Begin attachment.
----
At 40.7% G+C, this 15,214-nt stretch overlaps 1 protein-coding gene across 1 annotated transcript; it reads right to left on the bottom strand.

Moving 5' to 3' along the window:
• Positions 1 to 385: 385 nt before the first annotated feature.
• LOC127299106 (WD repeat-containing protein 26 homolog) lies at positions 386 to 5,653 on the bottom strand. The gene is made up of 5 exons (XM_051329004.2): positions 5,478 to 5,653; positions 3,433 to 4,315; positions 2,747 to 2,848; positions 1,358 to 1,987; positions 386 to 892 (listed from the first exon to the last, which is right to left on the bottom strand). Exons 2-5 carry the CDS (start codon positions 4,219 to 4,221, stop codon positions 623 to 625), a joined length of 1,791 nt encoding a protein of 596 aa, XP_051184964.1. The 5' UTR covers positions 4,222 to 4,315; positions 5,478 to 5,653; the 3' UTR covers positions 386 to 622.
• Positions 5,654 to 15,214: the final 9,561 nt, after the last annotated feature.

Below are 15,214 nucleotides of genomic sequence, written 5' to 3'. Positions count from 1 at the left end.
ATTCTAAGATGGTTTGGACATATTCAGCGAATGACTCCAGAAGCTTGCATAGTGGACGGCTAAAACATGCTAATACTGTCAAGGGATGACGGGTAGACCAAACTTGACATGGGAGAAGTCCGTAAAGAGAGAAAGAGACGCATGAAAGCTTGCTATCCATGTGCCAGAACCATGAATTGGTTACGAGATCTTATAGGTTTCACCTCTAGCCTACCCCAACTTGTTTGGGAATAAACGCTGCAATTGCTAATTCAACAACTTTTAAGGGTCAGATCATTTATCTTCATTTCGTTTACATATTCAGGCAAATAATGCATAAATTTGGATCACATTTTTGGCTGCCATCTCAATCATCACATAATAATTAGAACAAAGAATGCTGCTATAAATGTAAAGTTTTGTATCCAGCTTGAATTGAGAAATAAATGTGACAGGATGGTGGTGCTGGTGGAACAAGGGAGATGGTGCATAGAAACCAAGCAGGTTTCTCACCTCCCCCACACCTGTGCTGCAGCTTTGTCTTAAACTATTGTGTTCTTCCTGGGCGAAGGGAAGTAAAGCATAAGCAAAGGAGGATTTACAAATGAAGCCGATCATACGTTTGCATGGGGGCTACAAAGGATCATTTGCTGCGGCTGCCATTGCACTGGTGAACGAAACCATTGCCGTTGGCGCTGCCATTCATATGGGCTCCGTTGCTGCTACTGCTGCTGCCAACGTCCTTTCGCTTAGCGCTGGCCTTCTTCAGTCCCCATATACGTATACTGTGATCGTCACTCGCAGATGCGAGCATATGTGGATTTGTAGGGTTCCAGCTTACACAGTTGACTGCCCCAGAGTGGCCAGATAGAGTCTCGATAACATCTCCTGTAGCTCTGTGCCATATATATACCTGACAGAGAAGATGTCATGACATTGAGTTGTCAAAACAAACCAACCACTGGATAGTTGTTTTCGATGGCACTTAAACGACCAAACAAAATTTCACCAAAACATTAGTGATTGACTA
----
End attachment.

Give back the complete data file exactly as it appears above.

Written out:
At 40.7% G+C, this 15,214-nt stretch overlaps 1 protein-coding gene across 1 annotated transcript; it reads right to left on the bottom strand.

Moving 5' to 3' along the window:
• Positions 1 to 385: 385 nt before the first annotated feature.
• LOC127299106 (WD repeat-containing protein 26 homolog) lies at positions 386 to 5,653 on the bottom strand. The gene is made up of 5 exons (XM_051329004.2): positions 5,478 to 5,653; positions 3,433 to 4,315; positions 2,747 to 2,848; positions 1,358 to 1,987; positions 386 to 892 (listed from the first exon to the last, which is right to left on the bottom strand). Exons 2-5 carry the CDS (start codon positions 4,219 to 4,221, stop codon positions 623 to 625), a joined length of 1,791 nt encoding a protein of 596 aa, XP_051184964.1. The 5' UTR covers positions 4,222 to 4,315; positions 5,478 to 5,653; the 3' UTR covers positions 386 to 622.
• Positions 5,654 to 15,214: the final 9,561 nt, after the last annotated feature.

Below are 15,214 nucleotides of genomic sequence, written 5' to 3'. Positions count from 1 at the left end.
ATTCTAAGATGGTTTGGACATATTCAGCGAATGACTCCAGAAGCTTGCATAGTGGACGGCTAAAACATGCTAATACTGTCAAGGGATGACGGGTAGACCAAACTTGACATGGGAGAAGTCCGTAAAGAGAGAAAGAGACGCATGAAAGCTTGCTATCCATGTGCCAGAACCATGAATTGGTTACGAGATCTTATAGGTTTCACCTCTAGCCTACCCCAACTTGTTTGGGAATAAACGCTGCAATTGCTAATTCAACAACTTTTAAGGGTCAGATCATTTATCTTCATTTCGTTTACATATTCAGGCAAATAATGCATAAATTTGGATCACATTTTTGGCTGCCATCTCAATCATCACATAATAATTAGAACAAAGAATGCTGCTATAAATGTAAAGTTTTGTATCCAGCTTGAATTGAGAAATAAATGTGACAGGATGGTGGTGCTGGTGGAACAAGGGAGATGGTGCATAGAAACCAAGCAGGTTTCTCACCTCCCCCACACCTGTGCTGCAGCTTTGTCTTAAACTATTGTGTTCTTCCTGGGCGAAGGGAAGTAAAGCATAAGCAAAGGAGGATTTACAAATGAAGCCGATCATACGTTTGCATGGGGGCTACAAAGGATCATTTGCTGCGGCTGCCATTGCACTGGTGAACGAAACCATTGCCGTTGGCGCTGCCATTCATATGGGCTCCGTTGCTGCTACTGCTGCTGCCAACGTCCTTTCGCTTAGCGCTGGCCTTCTTCAGTCCCCATATACGTATACTGTGATCGTCACTCGCAGATGCGAGCATATGTGGATTTGTAGGGTTCCAGCTTACACAGTTGACTGCCCCAGAGTGGCCAGATAGAGTCTCGATAACATCTCCTGTAGCTCTGTGCCATATATATACCTGACAGAGAAGATGTCATGACATTGAGTTGTCAAAACAAACCAACCACTGGATAGTTGTTTTCGATGGCACTTAAACGACCAAACAAAATTTCACCAAAACATTAGTGATTGACTA